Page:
Work hard? Stick to your principles or break them?
Would you make a deal with death?
That's just what happens in the new magnum opus by Scott McCloud, The Sculptor, which starts with a drunken young sculptor named David Smith in a bar, talking with his "Uncle Harry".
He trades his life for 200 days of amazing sculpting skills, where he can make anything he wants using only his bare hands.
But, of course, not long after that, he meets the lovely Meg. She may be a bit messed up, but when she's doing well, she's got her head on straight:
From the start of the book, we get interesting visual points of view, but I confess it took me a little while to get used to them or become fond of the technique. We spend as much time looking at details inside a diner - the soda jet, the ketchup, David's hands, the fork on his plate - as we do at David, and that continues to hold true.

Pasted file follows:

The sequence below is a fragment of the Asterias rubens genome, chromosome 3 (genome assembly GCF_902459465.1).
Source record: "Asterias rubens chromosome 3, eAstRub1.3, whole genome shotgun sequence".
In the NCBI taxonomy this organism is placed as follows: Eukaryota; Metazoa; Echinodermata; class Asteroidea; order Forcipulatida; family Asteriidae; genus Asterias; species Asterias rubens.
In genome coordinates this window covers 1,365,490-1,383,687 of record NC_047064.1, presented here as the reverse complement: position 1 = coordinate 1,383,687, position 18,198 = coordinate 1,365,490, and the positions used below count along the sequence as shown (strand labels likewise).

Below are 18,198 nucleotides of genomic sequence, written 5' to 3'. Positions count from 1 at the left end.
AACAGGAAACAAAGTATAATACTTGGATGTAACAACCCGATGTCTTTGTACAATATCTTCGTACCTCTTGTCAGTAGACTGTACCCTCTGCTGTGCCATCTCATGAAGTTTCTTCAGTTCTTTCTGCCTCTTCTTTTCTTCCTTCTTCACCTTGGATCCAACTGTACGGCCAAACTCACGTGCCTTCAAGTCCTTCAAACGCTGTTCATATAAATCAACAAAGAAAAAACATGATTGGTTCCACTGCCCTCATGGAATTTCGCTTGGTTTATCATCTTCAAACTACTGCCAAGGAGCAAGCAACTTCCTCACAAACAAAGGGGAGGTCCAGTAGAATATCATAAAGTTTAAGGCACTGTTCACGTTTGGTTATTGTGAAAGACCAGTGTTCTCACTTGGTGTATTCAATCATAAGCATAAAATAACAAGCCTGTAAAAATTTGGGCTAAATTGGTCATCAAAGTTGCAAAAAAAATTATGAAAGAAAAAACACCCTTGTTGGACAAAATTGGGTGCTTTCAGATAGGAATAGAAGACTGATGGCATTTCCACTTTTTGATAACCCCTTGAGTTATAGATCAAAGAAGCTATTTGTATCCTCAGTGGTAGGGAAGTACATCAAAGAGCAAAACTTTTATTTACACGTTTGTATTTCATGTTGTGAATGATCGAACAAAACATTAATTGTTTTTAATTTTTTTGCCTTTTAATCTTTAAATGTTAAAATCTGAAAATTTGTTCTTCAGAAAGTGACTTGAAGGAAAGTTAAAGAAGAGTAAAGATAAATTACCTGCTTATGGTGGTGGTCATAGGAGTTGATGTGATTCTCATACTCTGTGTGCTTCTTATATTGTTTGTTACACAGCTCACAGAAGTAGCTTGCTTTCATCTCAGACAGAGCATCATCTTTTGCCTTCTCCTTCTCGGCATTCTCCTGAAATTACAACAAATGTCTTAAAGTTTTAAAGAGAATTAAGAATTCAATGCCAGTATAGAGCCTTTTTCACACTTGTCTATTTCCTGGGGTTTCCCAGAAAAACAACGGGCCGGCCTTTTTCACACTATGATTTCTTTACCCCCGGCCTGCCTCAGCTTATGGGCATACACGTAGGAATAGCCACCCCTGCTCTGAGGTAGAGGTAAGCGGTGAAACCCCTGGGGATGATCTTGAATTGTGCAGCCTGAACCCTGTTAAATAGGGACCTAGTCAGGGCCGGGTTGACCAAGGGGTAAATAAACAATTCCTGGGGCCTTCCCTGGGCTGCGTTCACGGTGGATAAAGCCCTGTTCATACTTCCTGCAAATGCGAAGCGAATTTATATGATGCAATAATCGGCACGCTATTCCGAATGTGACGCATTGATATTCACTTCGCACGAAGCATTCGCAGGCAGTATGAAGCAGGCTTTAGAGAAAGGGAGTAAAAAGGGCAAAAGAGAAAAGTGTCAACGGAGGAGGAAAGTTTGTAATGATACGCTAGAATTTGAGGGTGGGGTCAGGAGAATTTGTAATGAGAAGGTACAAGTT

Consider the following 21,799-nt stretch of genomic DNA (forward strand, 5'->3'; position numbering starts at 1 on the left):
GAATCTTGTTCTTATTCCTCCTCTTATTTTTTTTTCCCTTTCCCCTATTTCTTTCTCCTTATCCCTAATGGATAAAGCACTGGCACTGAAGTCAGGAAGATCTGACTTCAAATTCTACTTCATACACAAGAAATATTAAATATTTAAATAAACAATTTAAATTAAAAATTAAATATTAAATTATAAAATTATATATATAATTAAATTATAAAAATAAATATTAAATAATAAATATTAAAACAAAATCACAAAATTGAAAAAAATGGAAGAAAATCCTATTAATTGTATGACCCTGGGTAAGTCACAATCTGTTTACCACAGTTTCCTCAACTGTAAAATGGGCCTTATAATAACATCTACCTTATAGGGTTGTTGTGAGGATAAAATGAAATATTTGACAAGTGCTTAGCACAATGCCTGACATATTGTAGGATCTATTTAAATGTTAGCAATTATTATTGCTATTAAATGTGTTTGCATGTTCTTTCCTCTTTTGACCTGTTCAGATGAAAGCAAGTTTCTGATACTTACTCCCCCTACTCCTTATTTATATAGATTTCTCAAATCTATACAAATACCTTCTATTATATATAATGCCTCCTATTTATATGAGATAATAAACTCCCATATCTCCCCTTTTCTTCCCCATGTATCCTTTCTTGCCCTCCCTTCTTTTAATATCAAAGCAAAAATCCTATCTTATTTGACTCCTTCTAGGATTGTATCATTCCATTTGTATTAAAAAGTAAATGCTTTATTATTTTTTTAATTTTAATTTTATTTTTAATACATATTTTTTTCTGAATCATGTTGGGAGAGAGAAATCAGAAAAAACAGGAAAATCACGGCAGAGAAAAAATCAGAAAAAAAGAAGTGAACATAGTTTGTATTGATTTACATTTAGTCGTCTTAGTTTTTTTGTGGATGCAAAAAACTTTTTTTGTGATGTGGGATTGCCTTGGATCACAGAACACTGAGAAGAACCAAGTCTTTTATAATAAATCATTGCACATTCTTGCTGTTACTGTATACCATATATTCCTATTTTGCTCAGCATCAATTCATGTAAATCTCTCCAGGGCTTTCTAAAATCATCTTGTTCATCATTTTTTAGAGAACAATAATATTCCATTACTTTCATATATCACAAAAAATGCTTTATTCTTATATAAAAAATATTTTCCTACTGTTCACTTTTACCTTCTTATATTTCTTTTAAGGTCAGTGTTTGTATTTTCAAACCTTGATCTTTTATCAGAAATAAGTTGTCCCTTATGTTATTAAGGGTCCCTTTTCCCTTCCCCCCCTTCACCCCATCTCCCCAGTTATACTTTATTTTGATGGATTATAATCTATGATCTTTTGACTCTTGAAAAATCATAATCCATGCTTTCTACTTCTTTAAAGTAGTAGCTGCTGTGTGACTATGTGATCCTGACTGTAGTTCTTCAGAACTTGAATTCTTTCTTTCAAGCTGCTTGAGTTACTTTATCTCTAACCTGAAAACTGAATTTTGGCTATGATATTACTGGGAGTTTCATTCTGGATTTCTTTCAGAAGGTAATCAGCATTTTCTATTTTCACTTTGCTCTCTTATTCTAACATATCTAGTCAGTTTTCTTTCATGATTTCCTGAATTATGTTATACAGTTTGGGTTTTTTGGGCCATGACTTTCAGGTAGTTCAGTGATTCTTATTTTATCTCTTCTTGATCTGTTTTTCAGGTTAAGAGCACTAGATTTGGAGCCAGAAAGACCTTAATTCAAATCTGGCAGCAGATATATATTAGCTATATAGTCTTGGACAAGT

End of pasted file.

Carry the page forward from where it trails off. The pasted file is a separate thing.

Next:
There's also a very real question about what is happening - whether the short scene at the start renders the entire thing a dream, or whether what follows is reality that catches up much, much later in the book. But I digress.
David turns out to be a not-entirely-sympathetic main character, which makes him that much more believable, even as the otherworldly plot unfurls. He also is full of interesting principles, for which he's more than willing to get up on his soapbox (metaphorically). Principles about not selling out, and about what is and is not permissible.
In addition to principles, there are lots of moral and ethical issues in this humongous (496 pages!) graphic novel, including issues of what is and isn't important in life and in art, and what constitutes a life at all.
Speaking of life, and getting back to the plot, David Smith finds love and a real life and more before he loses it all. Or does he win?
Maybe it's all a matter of perspective. Maybe what's real and what's fantasy is perspective. Maybe you should read it so you should find out what your perspective is.